Windows Azure gets hit with extended down time

Microsoft got a rude awakening on Tuesday thanks to a global shut down of its popular Windows Azure cloud-based service. Azure was shut down for nearly 10 hours starting on Tuesday, leaving a lot of enterprise customers in the dark.

As it turned out, the issue that caused Windows Azure to shut down was due to, of all things, a simple software bug. In a post on the Windows Azure blog site, Microsoft's Bill Laing stated:

While final root cause analysis is in progress, this issue appears to be due to a time calculation that was incorrect for the leap year.   Once we discovered the issue we immediately took steps to protect customer services that were already up and running, and began creating a fix for the issue.

Yes, that means Microsoft's programmers could not figure out how to tell Azure that Wednesday was in fact Leap Day.

In another blog post written today, Laing said that all of the systems were now up and running. He added:

The teams are already hard at work on the root cause analysis and I will share those details on this blog in the next 10 days. We sincerely apologize for any inconvenience this has caused.

There's no word yet if Microsoft plans to offer Windows Azure customers any compensation for the downtime this week.

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Our production servers in North US did not get effected at all but because the management portal and the back end deployment services were down, we couldn't make new test deployments, which was a real pain as we had a product release and sign off.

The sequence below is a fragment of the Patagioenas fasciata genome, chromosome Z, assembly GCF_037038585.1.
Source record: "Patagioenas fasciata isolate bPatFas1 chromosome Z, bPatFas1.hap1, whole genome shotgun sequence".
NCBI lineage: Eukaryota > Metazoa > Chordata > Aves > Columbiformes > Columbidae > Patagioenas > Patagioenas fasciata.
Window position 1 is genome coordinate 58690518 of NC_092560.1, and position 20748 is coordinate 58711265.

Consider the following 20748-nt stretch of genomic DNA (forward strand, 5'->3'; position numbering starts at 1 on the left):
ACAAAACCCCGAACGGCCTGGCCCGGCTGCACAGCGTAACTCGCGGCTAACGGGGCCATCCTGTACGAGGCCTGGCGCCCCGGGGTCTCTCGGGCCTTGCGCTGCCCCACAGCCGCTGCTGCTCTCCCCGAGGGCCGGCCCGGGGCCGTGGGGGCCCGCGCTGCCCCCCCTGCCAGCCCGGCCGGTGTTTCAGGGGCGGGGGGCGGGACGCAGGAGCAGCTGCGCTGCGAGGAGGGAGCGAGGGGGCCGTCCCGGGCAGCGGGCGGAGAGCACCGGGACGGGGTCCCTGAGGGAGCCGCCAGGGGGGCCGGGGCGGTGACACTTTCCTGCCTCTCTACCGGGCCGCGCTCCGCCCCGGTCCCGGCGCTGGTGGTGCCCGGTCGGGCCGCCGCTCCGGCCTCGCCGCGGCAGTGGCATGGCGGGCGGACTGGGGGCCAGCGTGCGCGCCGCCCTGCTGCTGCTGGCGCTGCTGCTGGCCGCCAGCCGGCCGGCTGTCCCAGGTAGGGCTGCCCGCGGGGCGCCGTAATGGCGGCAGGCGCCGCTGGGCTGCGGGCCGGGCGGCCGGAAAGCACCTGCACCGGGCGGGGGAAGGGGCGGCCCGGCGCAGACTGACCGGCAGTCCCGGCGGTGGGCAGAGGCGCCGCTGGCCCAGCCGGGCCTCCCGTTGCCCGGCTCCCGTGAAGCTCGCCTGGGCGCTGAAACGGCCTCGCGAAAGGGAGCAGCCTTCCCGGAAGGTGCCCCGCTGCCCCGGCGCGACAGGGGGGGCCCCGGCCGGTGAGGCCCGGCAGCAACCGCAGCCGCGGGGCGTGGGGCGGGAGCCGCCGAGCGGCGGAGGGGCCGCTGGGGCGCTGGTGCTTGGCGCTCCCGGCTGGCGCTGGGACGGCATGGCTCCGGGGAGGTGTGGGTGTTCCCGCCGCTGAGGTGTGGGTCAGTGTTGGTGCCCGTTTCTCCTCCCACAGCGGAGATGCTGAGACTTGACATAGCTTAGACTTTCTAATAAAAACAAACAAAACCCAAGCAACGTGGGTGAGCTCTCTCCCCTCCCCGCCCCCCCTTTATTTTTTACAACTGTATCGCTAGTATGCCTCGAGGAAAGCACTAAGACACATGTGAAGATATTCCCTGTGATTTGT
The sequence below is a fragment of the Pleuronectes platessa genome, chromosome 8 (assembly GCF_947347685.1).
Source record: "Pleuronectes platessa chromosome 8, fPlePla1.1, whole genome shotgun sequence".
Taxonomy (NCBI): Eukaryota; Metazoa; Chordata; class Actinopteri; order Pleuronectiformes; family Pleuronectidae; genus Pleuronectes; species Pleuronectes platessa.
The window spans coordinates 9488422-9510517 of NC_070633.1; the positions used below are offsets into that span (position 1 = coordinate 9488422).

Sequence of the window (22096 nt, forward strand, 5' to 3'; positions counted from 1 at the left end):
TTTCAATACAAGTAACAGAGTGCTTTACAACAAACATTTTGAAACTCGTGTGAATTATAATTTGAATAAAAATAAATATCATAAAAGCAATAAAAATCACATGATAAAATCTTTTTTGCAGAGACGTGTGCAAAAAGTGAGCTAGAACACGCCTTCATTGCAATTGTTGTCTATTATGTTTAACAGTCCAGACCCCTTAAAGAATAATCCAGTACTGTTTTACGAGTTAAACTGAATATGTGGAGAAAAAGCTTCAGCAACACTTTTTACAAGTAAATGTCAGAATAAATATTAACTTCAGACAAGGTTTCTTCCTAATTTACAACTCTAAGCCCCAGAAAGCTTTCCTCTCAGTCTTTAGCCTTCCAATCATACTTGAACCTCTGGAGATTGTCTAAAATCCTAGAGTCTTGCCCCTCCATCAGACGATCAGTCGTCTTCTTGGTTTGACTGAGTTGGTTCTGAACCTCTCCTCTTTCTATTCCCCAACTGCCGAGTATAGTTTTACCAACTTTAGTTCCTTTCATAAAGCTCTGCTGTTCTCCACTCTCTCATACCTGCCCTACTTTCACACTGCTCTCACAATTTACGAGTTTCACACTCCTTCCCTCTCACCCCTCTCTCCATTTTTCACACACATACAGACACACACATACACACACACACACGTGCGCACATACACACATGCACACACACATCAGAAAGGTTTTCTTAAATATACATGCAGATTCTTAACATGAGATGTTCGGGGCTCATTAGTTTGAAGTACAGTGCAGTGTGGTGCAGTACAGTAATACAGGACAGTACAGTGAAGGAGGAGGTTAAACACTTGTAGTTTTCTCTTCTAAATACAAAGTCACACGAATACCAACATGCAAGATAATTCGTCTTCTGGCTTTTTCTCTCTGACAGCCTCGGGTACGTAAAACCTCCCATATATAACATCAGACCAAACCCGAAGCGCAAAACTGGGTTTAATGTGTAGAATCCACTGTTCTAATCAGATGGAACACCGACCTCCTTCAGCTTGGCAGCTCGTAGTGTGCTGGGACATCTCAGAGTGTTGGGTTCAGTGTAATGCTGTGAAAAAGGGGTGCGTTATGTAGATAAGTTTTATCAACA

Microsoft got a rude awakening on Tuesday thanks to a global shut down of its popular Windows Azure cloud-based service

I'm not sure how 3.8% of services being affected constitutes a "global shutdown," but if you say so...

They usually refund like 50% of the cost for the month for a downtime like this. At least thats what they do with Office 365.

Enron said,
They usually refund like 50% of the cost for the month for a downtime like this. At least thats what they do with Office 365.

I think for downtime like this Office 365 users shouldn't need a refund as they are still getting 365 days a year of uptime!

Fred 69 said,

I think for downtime like this Office 365 users shouldn't need a refund as they are still getting 365 days a year of uptime!

I didn't really need a refund either, but it's part of their service level agreement. They guarantee 99.9% uptime.

TCLN Ryster said,
Oh dear. 2012 and MS programmers just "forgot" about leap years?

I actually heard that Microsoft Servers use the mayan calendar for time management.. They are trying to correct the problem before the calendar ends! /s

Lachlan said,

I actually heard that Microsoft Servers use the mayan calendar for time management.. They are trying to correct the problem before the calendar ends! /s


Lol, I still joke with everyone at work that there's no need to buy Christmas presents this year, or at least give them before December 21st :-P